One thing that you may not know about me, is that I am a huge history buff. Learning about human endeavors from a time gone by just fascinates me. I wanted to be an archeologist when I was a kid and I love nothing more than seeking out historical sites when we travel. History and architecture: they're my two big things. It's partly why I'm a total city girl. I love exploring beautiful natural sites, but it's the mark that humans from eras past have left on this world that truly fascinates me. Historical buildings, ruins, sites where important events happened... these are the things that really inspire me when we travel.

    Of course, as an Australian much of my life has been spent living in places where there is a wealth of oral history, but not much in the way of physical history. No historical structures, no temples to ancient gods, no long lost ruins... There are the occasional rock paintings and canoe trees, but Australia is a big country and these permanent historical reminders tend to be far and few between. Plus they tend to be located in rather remote places. When it comes to buildings, anything built in the1800s is considered old back home. Living in California and now Colorado it's pretty much the same. While I do find those Victorian or gold rush era buildings interesting, it's earlier history that really gets me. It's one of the reasons I loved living in Europe so much. I didn't have to look far to find medieval buildings, Roman ruins or prehistoric temples. It was a dream come true!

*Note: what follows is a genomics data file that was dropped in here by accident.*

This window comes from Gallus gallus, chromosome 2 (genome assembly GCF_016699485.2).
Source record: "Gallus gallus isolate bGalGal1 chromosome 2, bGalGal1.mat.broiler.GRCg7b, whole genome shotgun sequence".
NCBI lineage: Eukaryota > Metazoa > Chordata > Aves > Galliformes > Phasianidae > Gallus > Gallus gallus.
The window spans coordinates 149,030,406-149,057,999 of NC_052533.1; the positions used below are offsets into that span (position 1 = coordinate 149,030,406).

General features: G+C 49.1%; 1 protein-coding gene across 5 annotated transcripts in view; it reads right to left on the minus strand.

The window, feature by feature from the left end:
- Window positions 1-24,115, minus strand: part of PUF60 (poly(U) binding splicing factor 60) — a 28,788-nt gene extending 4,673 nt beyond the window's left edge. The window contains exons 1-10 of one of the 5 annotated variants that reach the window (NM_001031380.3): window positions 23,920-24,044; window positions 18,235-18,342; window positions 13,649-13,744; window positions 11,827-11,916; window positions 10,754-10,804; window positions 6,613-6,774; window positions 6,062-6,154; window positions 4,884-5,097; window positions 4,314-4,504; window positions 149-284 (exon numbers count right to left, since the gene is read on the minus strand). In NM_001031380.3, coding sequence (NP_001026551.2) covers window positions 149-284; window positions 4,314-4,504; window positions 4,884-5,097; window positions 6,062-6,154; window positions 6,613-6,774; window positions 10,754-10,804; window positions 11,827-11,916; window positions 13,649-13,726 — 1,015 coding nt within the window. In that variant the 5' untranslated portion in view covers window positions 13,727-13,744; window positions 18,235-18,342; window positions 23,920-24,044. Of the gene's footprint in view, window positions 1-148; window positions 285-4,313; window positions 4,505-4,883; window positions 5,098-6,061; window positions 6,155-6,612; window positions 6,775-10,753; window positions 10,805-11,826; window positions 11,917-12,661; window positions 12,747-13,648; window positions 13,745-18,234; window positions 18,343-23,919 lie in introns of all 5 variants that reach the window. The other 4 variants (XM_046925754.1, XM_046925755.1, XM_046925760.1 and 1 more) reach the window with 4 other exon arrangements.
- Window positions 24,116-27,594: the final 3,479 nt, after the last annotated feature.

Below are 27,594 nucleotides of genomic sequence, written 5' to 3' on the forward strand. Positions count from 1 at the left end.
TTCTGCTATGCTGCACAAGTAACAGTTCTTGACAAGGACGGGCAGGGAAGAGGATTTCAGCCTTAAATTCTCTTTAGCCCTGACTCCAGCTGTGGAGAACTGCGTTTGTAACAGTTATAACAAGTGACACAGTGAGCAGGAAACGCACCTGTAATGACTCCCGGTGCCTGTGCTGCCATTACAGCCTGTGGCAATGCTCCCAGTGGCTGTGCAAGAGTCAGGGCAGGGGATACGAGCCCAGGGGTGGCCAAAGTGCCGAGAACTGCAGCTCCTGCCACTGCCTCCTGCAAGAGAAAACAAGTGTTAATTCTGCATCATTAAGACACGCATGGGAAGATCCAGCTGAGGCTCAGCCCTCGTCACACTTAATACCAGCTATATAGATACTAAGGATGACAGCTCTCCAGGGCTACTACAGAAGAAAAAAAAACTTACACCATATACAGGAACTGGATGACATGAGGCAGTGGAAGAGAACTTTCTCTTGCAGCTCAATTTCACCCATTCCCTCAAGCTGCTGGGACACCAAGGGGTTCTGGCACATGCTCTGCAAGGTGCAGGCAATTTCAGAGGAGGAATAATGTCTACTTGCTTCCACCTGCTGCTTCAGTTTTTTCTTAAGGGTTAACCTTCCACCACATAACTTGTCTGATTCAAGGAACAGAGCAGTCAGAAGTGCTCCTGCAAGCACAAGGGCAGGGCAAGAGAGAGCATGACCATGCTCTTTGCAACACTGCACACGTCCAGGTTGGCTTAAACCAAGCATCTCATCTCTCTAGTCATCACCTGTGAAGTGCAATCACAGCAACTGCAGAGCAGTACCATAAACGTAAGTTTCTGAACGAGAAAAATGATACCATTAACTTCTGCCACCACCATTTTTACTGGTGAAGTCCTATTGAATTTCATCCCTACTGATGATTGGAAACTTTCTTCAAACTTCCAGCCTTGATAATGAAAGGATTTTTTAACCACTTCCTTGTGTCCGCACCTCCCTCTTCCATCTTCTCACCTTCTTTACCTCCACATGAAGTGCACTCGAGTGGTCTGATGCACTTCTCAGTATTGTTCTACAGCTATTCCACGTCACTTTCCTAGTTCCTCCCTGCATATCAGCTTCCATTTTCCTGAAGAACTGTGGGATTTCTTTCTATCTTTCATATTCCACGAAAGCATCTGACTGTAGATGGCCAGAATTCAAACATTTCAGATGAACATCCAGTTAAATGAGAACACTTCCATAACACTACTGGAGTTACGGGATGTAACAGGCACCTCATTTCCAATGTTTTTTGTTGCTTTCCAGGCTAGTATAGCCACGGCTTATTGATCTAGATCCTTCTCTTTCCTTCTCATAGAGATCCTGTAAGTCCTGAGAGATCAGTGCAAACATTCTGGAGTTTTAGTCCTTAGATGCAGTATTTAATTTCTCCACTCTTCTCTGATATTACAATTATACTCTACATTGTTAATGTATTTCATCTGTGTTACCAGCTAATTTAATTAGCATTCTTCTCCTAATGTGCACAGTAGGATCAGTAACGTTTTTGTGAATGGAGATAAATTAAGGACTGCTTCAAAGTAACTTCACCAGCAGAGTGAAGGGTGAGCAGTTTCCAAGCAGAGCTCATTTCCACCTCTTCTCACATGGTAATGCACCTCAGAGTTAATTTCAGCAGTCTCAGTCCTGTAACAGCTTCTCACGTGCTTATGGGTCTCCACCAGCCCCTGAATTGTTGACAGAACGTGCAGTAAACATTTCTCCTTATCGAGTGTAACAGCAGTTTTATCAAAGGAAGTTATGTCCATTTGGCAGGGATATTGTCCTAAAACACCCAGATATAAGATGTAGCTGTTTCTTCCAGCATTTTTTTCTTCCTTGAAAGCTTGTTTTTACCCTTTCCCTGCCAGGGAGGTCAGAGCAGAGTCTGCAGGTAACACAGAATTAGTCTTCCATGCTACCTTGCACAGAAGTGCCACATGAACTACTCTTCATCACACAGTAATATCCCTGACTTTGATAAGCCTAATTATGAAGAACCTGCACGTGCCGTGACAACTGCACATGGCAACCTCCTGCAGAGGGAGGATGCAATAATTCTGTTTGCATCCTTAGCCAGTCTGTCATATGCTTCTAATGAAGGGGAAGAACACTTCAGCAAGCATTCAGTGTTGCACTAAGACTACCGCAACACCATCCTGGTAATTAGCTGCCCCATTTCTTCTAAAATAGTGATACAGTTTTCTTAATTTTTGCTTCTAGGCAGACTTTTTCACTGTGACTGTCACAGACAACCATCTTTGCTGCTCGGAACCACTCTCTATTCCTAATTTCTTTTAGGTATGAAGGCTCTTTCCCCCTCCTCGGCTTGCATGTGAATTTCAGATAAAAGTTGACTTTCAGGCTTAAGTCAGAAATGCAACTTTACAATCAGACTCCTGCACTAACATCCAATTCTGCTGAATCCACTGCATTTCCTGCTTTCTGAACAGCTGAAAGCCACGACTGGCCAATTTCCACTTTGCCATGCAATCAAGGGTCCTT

With international travel off the table for the foreseeable future I had figured that visiting historical sites would be limited to watching documentaries for now. But then I learned about a historical site right here in Colorado that I couldn't wait to visit.